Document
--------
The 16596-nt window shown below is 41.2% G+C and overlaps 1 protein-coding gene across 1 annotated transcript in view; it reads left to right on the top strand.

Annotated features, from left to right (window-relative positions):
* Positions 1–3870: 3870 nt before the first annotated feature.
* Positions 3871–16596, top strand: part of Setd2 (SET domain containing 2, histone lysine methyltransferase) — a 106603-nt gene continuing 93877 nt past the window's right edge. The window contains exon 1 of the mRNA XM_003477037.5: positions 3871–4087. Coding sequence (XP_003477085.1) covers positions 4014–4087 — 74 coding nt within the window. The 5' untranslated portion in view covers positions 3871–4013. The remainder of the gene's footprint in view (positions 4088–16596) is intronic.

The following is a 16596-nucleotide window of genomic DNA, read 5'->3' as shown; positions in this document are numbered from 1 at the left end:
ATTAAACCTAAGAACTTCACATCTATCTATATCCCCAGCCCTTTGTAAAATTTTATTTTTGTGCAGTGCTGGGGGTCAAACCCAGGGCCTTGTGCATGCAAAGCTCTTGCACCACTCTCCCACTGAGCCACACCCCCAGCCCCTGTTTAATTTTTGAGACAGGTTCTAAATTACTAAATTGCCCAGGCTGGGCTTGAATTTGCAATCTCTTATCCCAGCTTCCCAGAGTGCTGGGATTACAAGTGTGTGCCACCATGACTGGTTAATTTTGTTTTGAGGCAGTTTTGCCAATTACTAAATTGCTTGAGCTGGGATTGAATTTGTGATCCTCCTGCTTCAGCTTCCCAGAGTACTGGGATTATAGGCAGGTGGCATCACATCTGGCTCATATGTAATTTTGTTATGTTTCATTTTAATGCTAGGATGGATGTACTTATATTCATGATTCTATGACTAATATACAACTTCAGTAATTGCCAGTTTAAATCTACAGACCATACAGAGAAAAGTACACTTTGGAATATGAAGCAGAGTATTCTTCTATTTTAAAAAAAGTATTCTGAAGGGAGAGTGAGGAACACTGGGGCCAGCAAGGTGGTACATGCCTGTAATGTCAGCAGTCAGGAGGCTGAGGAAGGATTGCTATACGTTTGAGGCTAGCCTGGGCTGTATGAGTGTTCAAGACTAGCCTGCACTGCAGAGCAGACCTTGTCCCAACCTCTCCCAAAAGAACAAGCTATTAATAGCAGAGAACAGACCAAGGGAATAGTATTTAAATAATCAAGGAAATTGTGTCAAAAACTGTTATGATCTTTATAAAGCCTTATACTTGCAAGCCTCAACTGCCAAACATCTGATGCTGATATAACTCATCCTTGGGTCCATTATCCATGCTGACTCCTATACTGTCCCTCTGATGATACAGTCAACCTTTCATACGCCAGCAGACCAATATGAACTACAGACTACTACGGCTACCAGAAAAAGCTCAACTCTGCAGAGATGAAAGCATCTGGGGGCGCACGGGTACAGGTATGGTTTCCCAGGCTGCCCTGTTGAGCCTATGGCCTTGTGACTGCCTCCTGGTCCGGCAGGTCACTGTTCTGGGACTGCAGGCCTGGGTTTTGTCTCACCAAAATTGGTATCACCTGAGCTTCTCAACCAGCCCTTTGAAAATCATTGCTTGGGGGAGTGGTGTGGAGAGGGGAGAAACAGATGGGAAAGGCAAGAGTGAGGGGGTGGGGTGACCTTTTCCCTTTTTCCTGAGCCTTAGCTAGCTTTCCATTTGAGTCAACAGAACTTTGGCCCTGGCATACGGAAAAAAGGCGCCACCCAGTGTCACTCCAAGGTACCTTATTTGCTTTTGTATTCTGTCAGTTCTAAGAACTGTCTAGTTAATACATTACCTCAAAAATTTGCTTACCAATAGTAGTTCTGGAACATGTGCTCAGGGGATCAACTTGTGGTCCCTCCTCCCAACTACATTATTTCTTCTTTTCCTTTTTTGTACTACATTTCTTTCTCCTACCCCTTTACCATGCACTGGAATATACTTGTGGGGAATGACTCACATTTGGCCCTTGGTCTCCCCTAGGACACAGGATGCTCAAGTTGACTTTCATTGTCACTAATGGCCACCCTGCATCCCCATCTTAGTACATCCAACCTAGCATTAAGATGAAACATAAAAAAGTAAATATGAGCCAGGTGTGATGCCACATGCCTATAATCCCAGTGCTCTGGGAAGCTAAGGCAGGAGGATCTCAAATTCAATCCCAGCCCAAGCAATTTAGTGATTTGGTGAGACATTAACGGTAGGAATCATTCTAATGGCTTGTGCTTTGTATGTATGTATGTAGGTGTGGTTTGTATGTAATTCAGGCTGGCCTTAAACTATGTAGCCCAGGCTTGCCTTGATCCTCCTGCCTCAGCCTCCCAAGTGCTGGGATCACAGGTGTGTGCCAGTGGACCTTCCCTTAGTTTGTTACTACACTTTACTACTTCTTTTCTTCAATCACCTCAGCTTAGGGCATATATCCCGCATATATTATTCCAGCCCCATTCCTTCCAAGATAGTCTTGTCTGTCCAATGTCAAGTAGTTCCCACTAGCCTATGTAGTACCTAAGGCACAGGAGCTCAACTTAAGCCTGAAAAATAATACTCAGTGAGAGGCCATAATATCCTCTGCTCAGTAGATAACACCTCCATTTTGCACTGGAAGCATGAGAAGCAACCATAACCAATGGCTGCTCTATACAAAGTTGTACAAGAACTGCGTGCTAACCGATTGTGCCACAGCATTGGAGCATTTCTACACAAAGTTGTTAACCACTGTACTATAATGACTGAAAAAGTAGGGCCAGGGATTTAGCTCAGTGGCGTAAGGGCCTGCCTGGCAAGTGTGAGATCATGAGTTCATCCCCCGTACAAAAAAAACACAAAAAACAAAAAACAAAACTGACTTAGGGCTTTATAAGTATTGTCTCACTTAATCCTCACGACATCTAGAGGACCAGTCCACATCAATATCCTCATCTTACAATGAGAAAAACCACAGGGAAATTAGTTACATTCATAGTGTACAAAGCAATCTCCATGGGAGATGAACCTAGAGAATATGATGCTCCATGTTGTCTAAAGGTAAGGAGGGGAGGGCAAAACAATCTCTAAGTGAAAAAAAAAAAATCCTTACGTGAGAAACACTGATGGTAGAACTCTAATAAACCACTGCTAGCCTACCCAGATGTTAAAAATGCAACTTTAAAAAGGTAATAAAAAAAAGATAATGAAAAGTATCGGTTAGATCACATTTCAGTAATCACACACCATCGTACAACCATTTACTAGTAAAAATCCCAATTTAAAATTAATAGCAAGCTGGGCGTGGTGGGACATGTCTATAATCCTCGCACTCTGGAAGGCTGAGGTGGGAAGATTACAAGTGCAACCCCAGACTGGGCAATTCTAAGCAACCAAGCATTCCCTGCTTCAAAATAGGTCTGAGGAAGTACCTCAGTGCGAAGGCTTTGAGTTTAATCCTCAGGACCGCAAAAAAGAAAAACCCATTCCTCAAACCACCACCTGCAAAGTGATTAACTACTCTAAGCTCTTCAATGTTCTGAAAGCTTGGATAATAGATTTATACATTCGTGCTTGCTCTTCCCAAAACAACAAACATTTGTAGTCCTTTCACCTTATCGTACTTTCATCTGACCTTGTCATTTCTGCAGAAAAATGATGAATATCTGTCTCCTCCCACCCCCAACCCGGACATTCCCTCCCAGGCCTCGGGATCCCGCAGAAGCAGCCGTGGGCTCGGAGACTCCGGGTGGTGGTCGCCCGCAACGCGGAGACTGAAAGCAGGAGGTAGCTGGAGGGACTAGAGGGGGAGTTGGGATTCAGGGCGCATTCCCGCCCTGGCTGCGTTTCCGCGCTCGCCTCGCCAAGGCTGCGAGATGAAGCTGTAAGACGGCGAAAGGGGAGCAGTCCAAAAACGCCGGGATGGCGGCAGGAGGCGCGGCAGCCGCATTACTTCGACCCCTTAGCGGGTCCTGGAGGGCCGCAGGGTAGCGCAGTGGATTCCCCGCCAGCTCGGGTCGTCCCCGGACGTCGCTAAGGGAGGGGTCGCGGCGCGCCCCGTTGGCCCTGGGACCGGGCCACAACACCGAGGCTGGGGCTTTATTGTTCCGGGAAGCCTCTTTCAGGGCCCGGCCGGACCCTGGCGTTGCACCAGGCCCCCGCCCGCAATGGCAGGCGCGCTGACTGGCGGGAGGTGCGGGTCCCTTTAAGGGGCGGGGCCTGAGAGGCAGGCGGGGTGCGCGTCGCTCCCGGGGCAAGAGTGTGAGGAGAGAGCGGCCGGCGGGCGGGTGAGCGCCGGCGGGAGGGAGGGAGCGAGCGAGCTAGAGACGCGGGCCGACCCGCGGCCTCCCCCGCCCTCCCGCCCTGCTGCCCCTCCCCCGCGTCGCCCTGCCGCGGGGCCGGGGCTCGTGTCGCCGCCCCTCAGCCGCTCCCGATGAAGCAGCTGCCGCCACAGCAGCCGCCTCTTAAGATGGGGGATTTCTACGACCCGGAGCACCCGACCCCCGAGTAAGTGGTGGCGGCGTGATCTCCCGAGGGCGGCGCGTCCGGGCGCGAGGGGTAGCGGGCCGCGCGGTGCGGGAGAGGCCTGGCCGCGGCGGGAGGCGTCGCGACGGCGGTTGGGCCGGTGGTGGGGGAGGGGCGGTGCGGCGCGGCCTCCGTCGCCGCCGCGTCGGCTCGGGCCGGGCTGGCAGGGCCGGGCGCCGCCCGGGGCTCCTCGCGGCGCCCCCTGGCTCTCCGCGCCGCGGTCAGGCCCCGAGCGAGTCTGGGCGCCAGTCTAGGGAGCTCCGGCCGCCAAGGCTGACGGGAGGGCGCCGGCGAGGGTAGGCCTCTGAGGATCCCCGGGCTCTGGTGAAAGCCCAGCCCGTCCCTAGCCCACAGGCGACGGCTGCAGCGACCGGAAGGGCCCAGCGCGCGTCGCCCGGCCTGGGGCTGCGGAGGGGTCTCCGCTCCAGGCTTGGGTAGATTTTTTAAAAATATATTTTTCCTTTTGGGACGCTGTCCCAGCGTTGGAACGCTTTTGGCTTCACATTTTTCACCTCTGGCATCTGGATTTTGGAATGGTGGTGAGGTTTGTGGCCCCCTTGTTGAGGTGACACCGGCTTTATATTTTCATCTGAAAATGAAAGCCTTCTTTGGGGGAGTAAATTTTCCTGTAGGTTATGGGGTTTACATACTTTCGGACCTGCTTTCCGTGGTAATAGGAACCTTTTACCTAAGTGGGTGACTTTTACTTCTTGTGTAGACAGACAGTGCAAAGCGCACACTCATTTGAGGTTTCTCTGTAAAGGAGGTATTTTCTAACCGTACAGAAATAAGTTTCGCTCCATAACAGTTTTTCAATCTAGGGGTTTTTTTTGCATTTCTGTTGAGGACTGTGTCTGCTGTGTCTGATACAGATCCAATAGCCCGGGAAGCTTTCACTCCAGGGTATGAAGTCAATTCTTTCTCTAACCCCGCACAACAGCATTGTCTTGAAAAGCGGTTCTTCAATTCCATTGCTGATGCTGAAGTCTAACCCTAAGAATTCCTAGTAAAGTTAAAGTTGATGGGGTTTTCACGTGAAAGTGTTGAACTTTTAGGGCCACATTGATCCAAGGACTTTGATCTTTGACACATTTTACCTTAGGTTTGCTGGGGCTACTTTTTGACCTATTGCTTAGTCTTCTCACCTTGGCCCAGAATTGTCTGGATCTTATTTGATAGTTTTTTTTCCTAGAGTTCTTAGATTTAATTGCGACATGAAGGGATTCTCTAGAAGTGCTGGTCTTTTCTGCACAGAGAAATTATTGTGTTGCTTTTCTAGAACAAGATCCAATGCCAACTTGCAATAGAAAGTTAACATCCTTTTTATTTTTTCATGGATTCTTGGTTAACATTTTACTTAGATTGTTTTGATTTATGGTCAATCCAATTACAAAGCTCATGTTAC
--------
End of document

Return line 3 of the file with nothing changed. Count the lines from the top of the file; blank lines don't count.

* Positions 1–3870: 3870 nt before the first annotated feature.